‘Mercer Cribs’: play therapy to freedom

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by CJ Akins

 

Laurel McCormack and Audrey O’Keefe call their Mercer Crib a “fortress of independence.” They moved into their house in August after hearing about it from two former Mercer students, Laura Nelms and Abby Roswell. McCormack said she used to bake in their home and that Nelms suggested she move in after Nelms and Roswell graduated. Laurel said she was a bit reluctant at first because the house was a little messy, but she was able to clean it up before moving in.
McCormack’s house is owned by Dr. MaryAnn Drake and her husband, and was formerly used for “play therapy.” Drake explained play therapy as a way to use playtime to help children work out difficult issues. “Children often cannot or will not talk about issues of importance to them. Their way of interacting with the world is often through actions and not words. Play therapy provides a safe, but loosely structured, environment where children can play…Children then do what they do, and in the observing, and interacting about the play with the child, many things come to light.”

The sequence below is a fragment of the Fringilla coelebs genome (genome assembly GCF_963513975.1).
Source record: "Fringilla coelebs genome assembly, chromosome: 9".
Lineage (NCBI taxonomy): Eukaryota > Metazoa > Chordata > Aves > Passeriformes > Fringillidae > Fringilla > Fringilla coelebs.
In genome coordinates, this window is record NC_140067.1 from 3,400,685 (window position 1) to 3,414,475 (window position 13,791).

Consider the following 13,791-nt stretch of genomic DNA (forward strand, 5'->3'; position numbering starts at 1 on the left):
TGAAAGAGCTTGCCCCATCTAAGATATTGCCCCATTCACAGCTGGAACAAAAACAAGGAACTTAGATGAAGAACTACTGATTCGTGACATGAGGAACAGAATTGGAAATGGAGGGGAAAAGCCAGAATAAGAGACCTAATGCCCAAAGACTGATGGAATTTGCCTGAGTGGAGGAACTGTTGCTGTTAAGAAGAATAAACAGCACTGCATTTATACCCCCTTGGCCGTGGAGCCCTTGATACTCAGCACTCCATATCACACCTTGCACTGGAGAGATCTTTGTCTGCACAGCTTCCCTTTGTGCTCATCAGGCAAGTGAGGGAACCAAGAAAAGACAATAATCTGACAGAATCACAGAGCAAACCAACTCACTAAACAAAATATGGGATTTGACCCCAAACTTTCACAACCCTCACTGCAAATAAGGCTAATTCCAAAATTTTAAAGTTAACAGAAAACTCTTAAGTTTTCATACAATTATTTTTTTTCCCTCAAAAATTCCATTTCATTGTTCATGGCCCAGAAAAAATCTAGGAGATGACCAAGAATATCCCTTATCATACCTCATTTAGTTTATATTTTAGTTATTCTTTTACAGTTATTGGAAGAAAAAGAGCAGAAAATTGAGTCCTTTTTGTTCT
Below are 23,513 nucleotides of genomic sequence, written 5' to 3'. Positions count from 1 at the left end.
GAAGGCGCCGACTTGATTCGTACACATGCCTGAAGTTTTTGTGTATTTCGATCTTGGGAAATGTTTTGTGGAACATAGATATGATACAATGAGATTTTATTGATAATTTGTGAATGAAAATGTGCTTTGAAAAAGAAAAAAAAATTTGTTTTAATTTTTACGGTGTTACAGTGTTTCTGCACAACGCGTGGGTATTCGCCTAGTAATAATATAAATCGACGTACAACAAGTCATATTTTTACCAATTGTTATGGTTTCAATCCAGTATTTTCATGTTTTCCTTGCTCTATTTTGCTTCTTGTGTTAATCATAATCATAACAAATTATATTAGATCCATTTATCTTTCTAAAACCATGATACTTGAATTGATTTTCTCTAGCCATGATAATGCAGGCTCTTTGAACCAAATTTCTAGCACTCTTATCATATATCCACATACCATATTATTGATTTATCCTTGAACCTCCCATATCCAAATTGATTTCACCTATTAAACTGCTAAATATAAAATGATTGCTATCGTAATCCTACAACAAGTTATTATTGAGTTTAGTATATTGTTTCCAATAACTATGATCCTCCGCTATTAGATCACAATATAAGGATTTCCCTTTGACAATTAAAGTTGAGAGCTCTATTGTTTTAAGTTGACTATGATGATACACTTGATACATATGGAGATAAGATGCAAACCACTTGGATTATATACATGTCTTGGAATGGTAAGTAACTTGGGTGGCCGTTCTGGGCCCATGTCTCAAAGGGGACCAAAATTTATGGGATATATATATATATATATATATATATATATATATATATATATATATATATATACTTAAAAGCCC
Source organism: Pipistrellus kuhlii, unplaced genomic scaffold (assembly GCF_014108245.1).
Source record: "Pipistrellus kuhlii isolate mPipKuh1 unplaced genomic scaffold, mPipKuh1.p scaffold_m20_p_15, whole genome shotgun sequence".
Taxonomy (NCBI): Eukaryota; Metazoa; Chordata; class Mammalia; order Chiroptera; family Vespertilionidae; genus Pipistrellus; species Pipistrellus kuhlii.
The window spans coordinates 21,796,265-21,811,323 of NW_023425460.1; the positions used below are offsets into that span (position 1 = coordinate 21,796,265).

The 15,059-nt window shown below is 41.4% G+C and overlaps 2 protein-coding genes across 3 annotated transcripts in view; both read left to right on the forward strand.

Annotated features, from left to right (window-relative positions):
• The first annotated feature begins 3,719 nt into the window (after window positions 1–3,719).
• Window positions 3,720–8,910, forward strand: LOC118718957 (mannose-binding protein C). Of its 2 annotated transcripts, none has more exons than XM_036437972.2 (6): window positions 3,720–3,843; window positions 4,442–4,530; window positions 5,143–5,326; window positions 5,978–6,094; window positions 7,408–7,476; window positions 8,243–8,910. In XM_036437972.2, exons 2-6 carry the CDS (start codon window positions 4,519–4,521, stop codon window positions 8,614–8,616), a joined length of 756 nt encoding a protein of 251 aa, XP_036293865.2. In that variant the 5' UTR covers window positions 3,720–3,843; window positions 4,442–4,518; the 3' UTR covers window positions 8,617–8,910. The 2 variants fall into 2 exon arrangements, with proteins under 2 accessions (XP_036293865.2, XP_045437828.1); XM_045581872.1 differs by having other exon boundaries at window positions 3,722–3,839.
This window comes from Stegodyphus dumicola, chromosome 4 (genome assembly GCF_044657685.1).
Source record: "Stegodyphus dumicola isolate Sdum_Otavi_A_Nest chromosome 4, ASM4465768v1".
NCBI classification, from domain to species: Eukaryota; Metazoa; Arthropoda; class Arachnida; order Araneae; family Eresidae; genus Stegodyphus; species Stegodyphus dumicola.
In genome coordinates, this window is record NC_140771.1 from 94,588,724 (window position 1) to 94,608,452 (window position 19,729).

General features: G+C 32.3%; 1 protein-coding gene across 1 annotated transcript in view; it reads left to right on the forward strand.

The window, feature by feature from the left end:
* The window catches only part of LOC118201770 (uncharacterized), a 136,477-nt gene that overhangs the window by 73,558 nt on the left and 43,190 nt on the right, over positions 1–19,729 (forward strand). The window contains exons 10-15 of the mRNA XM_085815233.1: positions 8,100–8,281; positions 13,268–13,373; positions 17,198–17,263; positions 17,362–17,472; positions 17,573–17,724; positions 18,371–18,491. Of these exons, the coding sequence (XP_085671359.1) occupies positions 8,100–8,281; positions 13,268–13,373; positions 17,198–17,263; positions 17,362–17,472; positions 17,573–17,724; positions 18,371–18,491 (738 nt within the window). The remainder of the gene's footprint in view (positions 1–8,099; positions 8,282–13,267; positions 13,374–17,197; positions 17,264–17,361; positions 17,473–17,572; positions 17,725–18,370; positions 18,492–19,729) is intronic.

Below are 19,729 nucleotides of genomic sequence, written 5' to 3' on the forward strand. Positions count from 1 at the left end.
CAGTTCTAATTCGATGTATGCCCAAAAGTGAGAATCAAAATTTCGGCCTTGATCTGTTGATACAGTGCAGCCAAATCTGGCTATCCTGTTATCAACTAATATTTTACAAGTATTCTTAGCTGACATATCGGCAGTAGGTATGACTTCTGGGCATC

“We loving living here, and be able to live on our own.” McCormack said. “It’s wonderful having our space, learning how to take care of the house, how to decorate it, and to be independent.”
One of the aspects McCormack loves most about that house is its ideal space configuration.“It’s the exact right space for two people. And, it has a lot of nice spaces that accommodate what I like to do. It has a space where I can study, it has a place where I sit on the porch, it has a place where I can read, and it has a place where I can cook.”
McCormack said she also likes that the house is very well fortified, as all the windows have bars on them. “It looks like a jail from the outside, but it is very safe-feeling. A fortress of independence,” she said.
Unfortunately, not all is perfect in the McCormack-O’Keefe household.
“There’s no insulation, so we have a hard time keeping the heating and the cooling bills down. We’re always hot or either always cold.” McCormack said. “We also have a lot of cats living underneath the house. We can hear them sometimes underneath the floor boards.”
McCormack loves all the character that the old house has. The kitchen has a gas stove, and McCormack said she and O’Keefe had to get used to using it. She also said that she had to get used to the wallpaper in her bedroom, because of it’s crazy pattern, but that eventually she came to love it.
“We love living so close to campus in a neighborhood where a lot of professors also live. I walk with my professors to and from our houses sometimes. Last semester, I borrowed a cake pan from Dr. Huber, because he lives so close to us and is such a kind neighbor!” McCormack said.

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